Moving on to AXS-12 for narcolepsy and AXS-14 for fibromyalgia, the former has a phase 3 SYMPHONY study ongoing with guidance for data 1H 23 (sounds like they are generally on track but management tone could indicate a slight delay is possible as pace of enrollment is “bumpy”). Results from that trial along with results from long term safety study would put them in a position to file for approval. As for AXS-14, CMC work is ongoing as they already have positive phase 2 and phase 3 data in hand (when CMC is done, they can file NDA toward the end of 2023). As for Sunosi in ADHD, a phase 2/3 pivotal trial will be launched in Q4 with potential readouts next year and there is evidence that this dual-acting dopamine and norepinephrine reuptake inhibitor could prove to be a valuable non-stimulant option in this space given its low potential for approval. Additionally, the company plans to run a study evaluating whether Sunosi can improve cognitive outcome measures in patients with excessive daytime sleepiness associated with obstructive sleep apnea (OSA).
Figure 7: Growth potential for Sunosi in EDS in OSA and in narcolepsy (Source: corporate presentation)
More Thoughts On Sunosi Acquisition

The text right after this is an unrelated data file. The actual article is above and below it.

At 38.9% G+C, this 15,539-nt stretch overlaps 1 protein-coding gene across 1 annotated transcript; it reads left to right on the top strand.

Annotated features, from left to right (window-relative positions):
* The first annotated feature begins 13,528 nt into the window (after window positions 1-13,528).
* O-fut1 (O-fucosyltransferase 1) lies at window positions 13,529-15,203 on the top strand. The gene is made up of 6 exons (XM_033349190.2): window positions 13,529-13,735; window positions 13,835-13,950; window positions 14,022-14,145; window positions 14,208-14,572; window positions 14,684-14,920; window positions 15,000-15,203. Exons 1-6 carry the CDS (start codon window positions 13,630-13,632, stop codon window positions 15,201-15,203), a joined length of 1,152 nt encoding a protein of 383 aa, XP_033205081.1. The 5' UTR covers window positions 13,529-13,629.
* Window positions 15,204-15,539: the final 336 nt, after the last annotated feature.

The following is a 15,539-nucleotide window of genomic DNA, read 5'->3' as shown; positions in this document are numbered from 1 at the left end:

When companies acquire new drug candidates externally, I view this as a great opportunity to assess the management team’s acumen in terms of business development, asking questions such as whether they overpaid and what value they could potentially have seen that others overlooked. In March of 2022, Axsome acquired rights to Sunosi from Jazz Pharmaceuticals for a $53M upfront payment along with being on the hook for high single-digit royalty on US net sales in current indication and mid single-digit royalty on US net sales in future indications. Axsome also assumed commitments to Asian partners SK Biopharmaceuticals and Aerial Biopharma (include single-digit tiered royalties and up to $165M in revenue milestones). Axsome funded this deal via its $300M loan facility with Hercules Capital.